Clinical Features and Investigation of Hair Dye Poisoning

In this article, we will discuss the Clinical Features and Investigation of Hair Dye Poisoning. So, let’s get started.

Clinical Features

The poisoning is mainly ingestional for suicidal intent. Symptoms appear within few hours. The main symptoms include angioedema of face, neck, larynx leading to acute breathing problem. There is chocolate brown colored urine. There is a toxic effect of PPD. This is followed by bone pain and tender muscles due to rhabdomyolysis and acute renal failure which may set in due to hypovolemia and intravascular hemolysis or by direct nephrotoxicity of PPD and may even lead to death. Other effects of PPD are liver failure, altered sensorium, convulsions, GI symptoms etc.

The other component resorcinol is corrosive, produces methaemoglobinemia and renal toxicity. The sodium EDTA can produce hypocalcemia and tetany.


Investigation include complete hemogram, blood urea, serum creatinine, electrolytes (Na+, K+, Mg++), CPK, ECG and blood methaemoglobin and myoglobinuria for rhabdomyolysis. LFTs must be done.


Preoperative Respiratory Assessment

In this article, we will discuss the Preoperative Respiratory Assessment. So, let’s get started.

Respiratory Assessment

The followings should be assessed in detail:

  • Chest deformities: Kyphosis, kyphoscoliosis, pes excavatum and pectus carinatum
  • Breathing pattern: Normal rate of respiration 12-16 breaths/min. Inspiration:expiration- 1:2
  • Abnormal breathing patterns: Pursed lip breathing, apnea, hypoapnea, Cheynesokes respiration, ataxic breathing, apneuistic breathing
  • Chest movements: Symmetry of chest movements, depth of respiration, accessory muscle involvement
  • Chest expansion: It can be assessed both by observation and palpation
  • Dyspnea/breathlessness: It is known as increased work of breathing and can be assessed using “The New York Heart Association Scale of Dyspnea”

I- No symptoms with ordinary activities/No breathlessness with exertion

II- Symptoms with ordinary exercise

III- Symptoms with mild exertion

IV- Symptoms at rest

  • Orthopnea: Breathlessness while lying flat.

Clinical Features of Corrosive Acid Poisoning

In this article, we will discuss the Clinical Features of Corrosive Acid Poisoning. So, let’s get started.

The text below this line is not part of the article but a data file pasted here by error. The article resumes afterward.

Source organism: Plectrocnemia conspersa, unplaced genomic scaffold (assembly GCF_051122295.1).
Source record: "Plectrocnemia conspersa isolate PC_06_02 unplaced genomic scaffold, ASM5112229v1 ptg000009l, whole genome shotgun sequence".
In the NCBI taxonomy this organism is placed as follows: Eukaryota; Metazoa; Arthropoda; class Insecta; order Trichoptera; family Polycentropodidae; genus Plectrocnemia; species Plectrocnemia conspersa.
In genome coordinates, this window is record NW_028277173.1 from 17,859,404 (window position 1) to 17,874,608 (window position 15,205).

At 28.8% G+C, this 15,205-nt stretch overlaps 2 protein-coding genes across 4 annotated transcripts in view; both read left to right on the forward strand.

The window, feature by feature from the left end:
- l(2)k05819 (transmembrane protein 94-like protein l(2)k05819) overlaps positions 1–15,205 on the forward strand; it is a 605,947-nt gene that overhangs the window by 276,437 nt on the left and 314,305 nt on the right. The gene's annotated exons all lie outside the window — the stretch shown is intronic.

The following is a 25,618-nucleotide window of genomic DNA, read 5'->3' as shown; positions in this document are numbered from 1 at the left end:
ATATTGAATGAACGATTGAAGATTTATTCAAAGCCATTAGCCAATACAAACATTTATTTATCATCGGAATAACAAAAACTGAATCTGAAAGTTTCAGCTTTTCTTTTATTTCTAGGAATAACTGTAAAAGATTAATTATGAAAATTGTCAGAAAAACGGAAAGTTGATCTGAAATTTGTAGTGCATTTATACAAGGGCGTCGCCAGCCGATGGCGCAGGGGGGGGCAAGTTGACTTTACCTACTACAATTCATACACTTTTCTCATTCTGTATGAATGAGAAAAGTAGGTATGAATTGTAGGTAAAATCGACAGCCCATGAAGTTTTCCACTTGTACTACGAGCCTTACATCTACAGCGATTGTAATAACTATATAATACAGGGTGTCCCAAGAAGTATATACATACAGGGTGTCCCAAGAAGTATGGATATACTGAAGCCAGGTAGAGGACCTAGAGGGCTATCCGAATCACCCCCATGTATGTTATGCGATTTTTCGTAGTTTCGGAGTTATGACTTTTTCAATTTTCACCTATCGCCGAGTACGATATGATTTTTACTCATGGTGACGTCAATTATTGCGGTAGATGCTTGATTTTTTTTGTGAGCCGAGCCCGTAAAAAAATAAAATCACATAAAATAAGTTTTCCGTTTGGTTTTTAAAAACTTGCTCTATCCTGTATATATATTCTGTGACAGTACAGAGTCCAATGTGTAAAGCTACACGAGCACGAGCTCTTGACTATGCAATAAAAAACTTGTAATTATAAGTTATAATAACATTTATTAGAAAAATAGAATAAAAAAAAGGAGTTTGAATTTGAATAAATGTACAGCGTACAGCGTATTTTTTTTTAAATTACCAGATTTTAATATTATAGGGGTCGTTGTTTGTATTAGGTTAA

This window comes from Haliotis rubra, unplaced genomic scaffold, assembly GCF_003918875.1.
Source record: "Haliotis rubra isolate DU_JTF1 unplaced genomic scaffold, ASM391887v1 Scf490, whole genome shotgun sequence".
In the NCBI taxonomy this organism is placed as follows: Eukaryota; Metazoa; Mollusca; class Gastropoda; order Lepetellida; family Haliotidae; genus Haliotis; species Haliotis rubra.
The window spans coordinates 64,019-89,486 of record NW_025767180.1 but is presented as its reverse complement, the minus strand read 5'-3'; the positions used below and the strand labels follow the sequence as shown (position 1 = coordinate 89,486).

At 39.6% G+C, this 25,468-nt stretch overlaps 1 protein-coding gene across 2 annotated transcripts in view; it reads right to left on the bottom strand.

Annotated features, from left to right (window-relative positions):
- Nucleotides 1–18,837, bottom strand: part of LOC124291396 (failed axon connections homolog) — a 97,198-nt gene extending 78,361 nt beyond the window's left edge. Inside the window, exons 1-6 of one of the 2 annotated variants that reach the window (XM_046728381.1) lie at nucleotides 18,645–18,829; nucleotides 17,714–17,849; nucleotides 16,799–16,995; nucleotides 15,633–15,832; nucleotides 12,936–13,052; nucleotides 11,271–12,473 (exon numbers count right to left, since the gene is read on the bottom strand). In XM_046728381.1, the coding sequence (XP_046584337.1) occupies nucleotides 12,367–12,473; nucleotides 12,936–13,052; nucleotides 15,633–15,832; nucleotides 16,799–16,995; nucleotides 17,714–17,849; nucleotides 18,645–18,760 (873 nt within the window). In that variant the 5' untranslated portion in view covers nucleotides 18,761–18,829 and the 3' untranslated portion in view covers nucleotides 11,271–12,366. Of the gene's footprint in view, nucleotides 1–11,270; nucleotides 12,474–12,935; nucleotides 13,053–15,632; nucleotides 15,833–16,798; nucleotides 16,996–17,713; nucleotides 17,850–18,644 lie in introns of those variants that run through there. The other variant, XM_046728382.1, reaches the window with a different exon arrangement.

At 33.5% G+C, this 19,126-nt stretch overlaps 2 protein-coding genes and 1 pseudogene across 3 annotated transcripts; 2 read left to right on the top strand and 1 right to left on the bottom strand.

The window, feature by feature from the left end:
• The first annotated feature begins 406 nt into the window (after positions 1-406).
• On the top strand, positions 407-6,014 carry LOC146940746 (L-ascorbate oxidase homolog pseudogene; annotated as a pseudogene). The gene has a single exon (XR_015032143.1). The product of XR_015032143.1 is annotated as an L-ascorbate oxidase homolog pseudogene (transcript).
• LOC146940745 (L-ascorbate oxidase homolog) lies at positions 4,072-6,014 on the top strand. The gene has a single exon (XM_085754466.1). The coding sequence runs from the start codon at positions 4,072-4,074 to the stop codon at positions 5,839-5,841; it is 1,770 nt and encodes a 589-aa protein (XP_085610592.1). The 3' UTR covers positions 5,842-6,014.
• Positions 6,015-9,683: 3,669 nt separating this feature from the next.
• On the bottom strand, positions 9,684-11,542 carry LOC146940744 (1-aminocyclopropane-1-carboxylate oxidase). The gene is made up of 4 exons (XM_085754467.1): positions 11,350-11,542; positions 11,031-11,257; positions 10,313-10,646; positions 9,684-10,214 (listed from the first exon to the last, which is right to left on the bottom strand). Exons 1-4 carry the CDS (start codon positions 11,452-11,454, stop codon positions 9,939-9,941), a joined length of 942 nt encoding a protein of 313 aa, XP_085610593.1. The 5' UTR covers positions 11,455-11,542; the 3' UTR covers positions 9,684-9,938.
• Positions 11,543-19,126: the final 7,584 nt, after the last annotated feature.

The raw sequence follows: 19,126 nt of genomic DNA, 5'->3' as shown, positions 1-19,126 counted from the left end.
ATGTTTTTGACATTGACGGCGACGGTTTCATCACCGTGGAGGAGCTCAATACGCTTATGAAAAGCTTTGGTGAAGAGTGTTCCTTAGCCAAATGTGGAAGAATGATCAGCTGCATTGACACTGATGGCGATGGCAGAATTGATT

Clinical Features

The clinical manifestations depend on the concentration and quantity of acid consumed. The symptoms and signs given below:

A. Ingestional Poisoning

1. Mouth and Oropharynx


  • Pain in mouth, throat and drooling of saliva
  • Difficulty in speech (hoarseness or dysphonia) due to edema of glottis
  • Choking and stridor
  • Constant cough, dyspnea


  • Skin and oropharyngeal burns, ulcers, edema, necrosis, discoloration of mouth
  • Deep mucosal burns may produce anesthesia
  • Drooling of saliva over lips produce charring of skin over angles of mouth, chin and chest
  • In severe cases, the tongue is shapeless, a pulpy mass
  • Teeth may become chalky white and loose shine in severe poisoning (corrosion of teeth)

2. Esophagus


  • Painful swallowing, retrosternal pain, neck pain/tenderness
  • Haematemesis (vomiting with altered blood and mucus)


  • Esophageal burns and ulcers. The mucosa is red and swollen

3. Stomach


  • Epigastric pain, burning and tenderness
  • Vomiting. It is strongly acidic, will cause effervescence on coming in contact with earth and will stain clothes


  • Gastric burns

4. Respiratory tract (due to aspiration)


  • Cough and dyspnea
  • Hoarseness and dysphonia
  • Labored breathing


  • Tracheitis and pneumonia
  • Pleural effusion may develop

Inhalation poisoning (inhalation of gases i.e. chlorine, fluorine, bromine, iodine, etc)


  • Upper respiratory obstruction, cough, dyspnea


  • Non-cardiogenic pulmonary edema (rales, crackles)

Commonly used Benzodiazepines

In this article, we will discuss the Commonly used Benzodiazepines. So, let’s get started.



  • Chlordiazepoxide
  • Clonazepam
  • Diazepam
  • Flurazepam
  • Nitrazepam
  • Prazepam
  • Quazepam


  • Alprazolam
  • Lorazepam
  • Oxazepam

Ultra-short acting

  • Estazolam
  • Midazolam
  • Temazepam
  • Triazolam

Definition of March Fracture

March Fracture

In this article, we will discuss the Definition of March Fracture. So, let’s get started.

It is defined as the fracture of distal 1/3rd of one of the metatarsals (commonly occurring in the second and third metatarsal) as a result of recurrent stress injury. It is more common in soldiers, hikers and individuals who perform long standing work. Symptoms include sharp pain in the foot as soon as the individual takes off his/her shoes and there is associated local edema on the dorsal aspect of the affected foot. March fracture is one of the common cause of foot pain, especially after sudden increase in activities.

Treatment includes reduction/restriction of movements for 6-12 weeks. Wooden-soled shoes or cast as supportive orthosis and conservative pain management (rest, pain killers, hot/cold compression packs).

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